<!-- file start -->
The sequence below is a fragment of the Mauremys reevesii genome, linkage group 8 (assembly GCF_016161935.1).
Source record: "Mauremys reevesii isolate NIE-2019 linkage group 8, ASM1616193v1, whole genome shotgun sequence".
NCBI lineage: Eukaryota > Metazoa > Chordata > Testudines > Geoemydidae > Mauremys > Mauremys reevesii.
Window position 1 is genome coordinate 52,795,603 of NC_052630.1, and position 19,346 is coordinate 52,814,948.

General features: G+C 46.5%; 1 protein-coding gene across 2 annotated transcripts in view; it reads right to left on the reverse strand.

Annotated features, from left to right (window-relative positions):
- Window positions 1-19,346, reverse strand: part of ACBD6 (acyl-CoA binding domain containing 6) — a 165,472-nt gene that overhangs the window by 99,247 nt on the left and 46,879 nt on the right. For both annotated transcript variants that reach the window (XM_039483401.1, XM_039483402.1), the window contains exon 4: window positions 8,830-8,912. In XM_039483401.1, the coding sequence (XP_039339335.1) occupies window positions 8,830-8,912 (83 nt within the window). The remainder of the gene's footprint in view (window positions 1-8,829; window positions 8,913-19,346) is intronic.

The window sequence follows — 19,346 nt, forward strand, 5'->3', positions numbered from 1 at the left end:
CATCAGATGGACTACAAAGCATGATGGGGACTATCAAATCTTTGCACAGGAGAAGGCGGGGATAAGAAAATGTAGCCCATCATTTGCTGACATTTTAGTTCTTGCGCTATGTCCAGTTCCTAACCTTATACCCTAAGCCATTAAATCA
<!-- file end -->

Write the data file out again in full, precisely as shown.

The sequence below is a fragment of the Mauremys reevesii genome, linkage group 8 (assembly GCF_016161935.1).
Source record: "Mauremys reevesii isolate NIE-2019 linkage group 8, ASM1616193v1, whole genome shotgun sequence".
NCBI lineage: Eukaryota > Metazoa > Chordata > Testudines > Geoemydidae > Mauremys > Mauremys reevesii.
Window position 1 is genome coordinate 52,795,603 of NC_052630.1, and position 19,346 is coordinate 52,814,948.

General features: G+C 46.5%; 1 protein-coding gene across 2 annotated transcripts in view; it reads right to left on the reverse strand.

Annotated features, from left to right (window-relative positions):
- Window positions 1-19,346, reverse strand: part of ACBD6 (acyl-CoA binding domain containing 6) — a 165,472-nt gene that overhangs the window by 99,247 nt on the left and 46,879 nt on the right. For both annotated transcript variants that reach the window (XM_039483401.1, XM_039483402.1), the window contains exon 4: window positions 8,830-8,912. In XM_039483401.1, the coding sequence (XP_039339335.1) occupies window positions 8,830-8,912 (83 nt within the window). The remainder of the gene's footprint in view (window positions 1-8,829; window positions 8,913-19,346) is intronic.

The window sequence follows — 19,346 nt, forward strand, 5'->3', positions numbered from 1 at the left end:
CATCAGATGGACTACAAAGCATGATGGGGACTATCAAATCTTTGCACAGGAGAAGGCGGGGATAAGAAAATGTAGCCCATCATTTGCTGACATTTTAGTTCTTGCGCTATGTCCAGTTCCTAACCTTATACCCTAAGCCATTAAATCA